How to Raise a Child Without Imposing Gender Stereotypes

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How to Raise a Child Without Imposing Gender Stereotypes

The freedom of self-definition is a person’s greatest and most precious liberty. And yet, one of the most defining features of a person’s life is often imposed on them before they have even developed a consciousness of self. It works to define their familial and social roles before they draw their first breath.

That attribute is gender. And in an era in which gender reveal parties coincide with generations that are increasingly questioning the importance of gender roles in society, it’s prompting many parents today to adopt a strategy of gender-neutral parenting.

Why Gender-Neutrality?

In the 1990s, theorist Judith Butler rocked the world of feminist scholarship with her ground-breaking work on gender “performativity.” According to this theory, gender is neither innate nor biologically determined. Rather, it is a social construct that is imposed on the child, beginning in infancy, a construct that the child internalizes into their sense of self in those crucial early years of identity formation.

However, as Butler argues, gender performance is very rarely a matter of personal choice. Instead, it is often borne of the child’s unconscious desire to receive reward and evade “punishment”, from social disapproval to ostracism and beyond, for those who fail to conform to accepted gender norms. 

The idea behind gender-neutral parenting is to free children of these restrictive social roles and constructs, allowing them to explore and shape their own sense of identity on their own terms. In the end, the theory claims that children raised in this way will have higher emotional intelligence and a stronger, healthier, and more satisfying sense of self.

Strategies for Gender-Neutral Parenting

Gender-neutral parenting strategies are as diverse as a child’s own needs and goals. Though there is no right or wrong way to do it, there are a few basic steps that parents can take to avoid imposing gender stereotypes on their children.

An important place to begin is where the child will spend most of their time: the nursery. Opting for a “gender-neutral” color palette, such as yellow and gray, aqua, coral, or even the classic black and white, is a terrific first step. Similarly, stocking the child’s room with an assortment of toys, including not only those that might be described as gender-neutral, but also a blend of “boys’” and “girls’” toys will allow the child to discover their own interests and preferences. 

Next, as the child grows, acquires language, and begins experimenting with their sense of identity, ensure that those around them follow their lead. For example, gender-neutral pronouns should be optioned and spoken of openly, and parents should be willing to adjust how they address their child as preferences change, even if pronouns specifically stay the same. It’s not unheard of for preferred gender identity to change as children grow, learn, and evolve as they “try on” different self-identities. 

In this moratorium stage, parents will likely need to be particularly vigilant about the child’s social circle, ensuring that those closest to them understand how the child self-identifies and how to be supportive. For example, on special occasions, such as the child’s birthday, parents might alert party guests regarding the child’s current interests. This can help guests in gift-giving, such as avoiding giving a child a doll when they would much prefer a monster truck. At the same time, parents should be having open discussions with their children about how “gendered items” such as toys don’t necessarily “belong” to only one gender or another. Dolls aren’t just for “girls,” trucks aren’t just for “boys,” and so on. The conversation regarding gifts should be well-rounded, and include everyone involved.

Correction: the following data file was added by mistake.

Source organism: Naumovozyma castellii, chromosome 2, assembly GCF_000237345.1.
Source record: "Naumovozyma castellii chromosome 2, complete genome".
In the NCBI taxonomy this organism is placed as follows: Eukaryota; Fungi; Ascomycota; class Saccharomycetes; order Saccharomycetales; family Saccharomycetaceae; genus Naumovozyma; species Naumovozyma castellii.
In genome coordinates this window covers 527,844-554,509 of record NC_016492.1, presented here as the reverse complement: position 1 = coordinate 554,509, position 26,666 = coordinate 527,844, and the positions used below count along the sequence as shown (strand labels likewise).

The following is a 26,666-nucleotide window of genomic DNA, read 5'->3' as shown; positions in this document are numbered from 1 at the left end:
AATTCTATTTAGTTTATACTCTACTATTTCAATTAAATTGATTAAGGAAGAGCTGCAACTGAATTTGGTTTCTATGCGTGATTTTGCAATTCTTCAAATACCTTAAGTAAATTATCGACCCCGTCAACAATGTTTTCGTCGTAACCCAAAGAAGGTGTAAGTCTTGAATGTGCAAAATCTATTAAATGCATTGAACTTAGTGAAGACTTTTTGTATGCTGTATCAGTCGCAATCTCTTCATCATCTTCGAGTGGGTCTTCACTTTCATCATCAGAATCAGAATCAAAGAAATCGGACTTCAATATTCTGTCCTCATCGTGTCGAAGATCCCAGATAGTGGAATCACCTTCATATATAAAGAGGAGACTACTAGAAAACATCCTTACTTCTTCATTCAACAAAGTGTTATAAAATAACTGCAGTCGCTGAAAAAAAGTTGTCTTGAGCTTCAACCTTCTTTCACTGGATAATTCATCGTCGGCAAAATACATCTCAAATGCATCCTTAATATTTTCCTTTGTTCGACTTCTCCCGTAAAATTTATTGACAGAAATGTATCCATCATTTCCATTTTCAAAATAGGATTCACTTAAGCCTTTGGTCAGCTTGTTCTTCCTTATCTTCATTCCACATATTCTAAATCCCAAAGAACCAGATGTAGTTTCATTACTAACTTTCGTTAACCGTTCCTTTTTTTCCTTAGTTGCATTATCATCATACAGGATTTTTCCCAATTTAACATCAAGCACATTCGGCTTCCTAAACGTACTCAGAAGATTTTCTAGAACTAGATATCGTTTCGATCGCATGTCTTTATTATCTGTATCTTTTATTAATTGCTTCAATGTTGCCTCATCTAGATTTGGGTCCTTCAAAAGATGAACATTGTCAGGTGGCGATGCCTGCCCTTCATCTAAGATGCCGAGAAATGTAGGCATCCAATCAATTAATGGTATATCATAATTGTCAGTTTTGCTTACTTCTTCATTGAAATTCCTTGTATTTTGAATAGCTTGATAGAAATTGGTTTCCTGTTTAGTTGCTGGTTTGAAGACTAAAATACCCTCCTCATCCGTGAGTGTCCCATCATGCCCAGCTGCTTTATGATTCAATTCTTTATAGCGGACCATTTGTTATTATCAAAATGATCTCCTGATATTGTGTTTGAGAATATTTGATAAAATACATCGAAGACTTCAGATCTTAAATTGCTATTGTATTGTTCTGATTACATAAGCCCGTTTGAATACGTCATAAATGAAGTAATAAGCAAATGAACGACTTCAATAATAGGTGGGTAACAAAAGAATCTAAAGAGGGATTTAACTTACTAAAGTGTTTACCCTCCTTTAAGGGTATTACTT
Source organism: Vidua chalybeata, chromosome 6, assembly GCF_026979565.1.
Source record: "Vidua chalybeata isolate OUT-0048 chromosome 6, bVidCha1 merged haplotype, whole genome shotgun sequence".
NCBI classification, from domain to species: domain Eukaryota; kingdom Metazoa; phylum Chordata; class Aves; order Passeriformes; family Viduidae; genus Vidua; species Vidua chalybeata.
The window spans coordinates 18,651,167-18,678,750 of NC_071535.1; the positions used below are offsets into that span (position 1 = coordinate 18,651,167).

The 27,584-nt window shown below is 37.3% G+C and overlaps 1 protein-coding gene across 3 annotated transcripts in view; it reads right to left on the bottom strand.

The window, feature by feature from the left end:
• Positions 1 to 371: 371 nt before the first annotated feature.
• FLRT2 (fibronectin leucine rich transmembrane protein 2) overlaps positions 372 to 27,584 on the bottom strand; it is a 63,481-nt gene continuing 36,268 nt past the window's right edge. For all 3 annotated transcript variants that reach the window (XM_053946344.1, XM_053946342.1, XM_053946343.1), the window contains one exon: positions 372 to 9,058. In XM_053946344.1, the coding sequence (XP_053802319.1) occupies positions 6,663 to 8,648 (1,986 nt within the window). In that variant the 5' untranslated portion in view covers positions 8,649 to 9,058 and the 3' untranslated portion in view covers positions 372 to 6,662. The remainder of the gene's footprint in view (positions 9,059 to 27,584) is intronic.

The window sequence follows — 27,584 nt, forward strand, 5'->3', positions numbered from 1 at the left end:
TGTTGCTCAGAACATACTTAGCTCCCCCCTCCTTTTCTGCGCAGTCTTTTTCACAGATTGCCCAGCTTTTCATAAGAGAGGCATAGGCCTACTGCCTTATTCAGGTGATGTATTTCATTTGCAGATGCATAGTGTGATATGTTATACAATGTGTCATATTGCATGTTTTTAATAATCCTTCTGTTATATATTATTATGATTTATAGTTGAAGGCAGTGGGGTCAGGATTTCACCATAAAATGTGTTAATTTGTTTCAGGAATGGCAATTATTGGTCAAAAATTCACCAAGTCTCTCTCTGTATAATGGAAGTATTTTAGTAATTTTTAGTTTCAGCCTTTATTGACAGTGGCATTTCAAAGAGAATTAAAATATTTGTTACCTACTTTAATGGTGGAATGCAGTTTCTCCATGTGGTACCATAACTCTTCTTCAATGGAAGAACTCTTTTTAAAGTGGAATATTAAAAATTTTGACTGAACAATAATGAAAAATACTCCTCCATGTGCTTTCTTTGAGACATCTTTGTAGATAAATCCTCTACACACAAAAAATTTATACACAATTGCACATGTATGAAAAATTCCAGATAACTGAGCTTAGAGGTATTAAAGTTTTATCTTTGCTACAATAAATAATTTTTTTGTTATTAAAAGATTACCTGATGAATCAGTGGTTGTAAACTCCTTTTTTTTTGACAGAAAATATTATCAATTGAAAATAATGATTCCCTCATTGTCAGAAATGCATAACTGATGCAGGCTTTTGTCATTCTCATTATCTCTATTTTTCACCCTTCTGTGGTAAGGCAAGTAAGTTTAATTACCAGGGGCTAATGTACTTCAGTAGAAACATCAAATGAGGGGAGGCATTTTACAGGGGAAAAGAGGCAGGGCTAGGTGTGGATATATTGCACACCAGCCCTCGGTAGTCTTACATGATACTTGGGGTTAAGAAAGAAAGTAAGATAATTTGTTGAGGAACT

Unfortunately, the level of support, love, and acceptance that is demonstrated through gender-neutral parenting cannot protect a child from every hurt, especially when they are exposed to different aspects of society that may not have the same opinions about gender and gender constructs. Research shows that depression, anxiety, and other mental illnesses are common among children and adolescents, impacting nearly 8 million children aged 6-17 in the US alone — but when it comes to gender-nonconforming children and adolescents, studies show that more than half experience depression.

The challenge here is in recognizing the signs, and acting appropriately. Major Depressive Disorder (MDD), for example, frequently manifests in anger or apathy. There are few abilities keener than a parent’s instincts, and when a parent senses something off in their child, seeking the support of a professional is of utmost importance. However, in doing so, it is critical that the practitioner one chooses is prepared to support, respect, and practice the gender-neutrality in which the child has been raised.

The Takeaway

Gender identity is one of the most intimate parts of self-conceptualization, and parents are increasingly opting to allow their children to determine their own, rather than imposing it upon them. Such a strategy may not always be an easy one, but for many families, the approach will provide an important tool for raising emotionally intelligent and highly self-actualized children.

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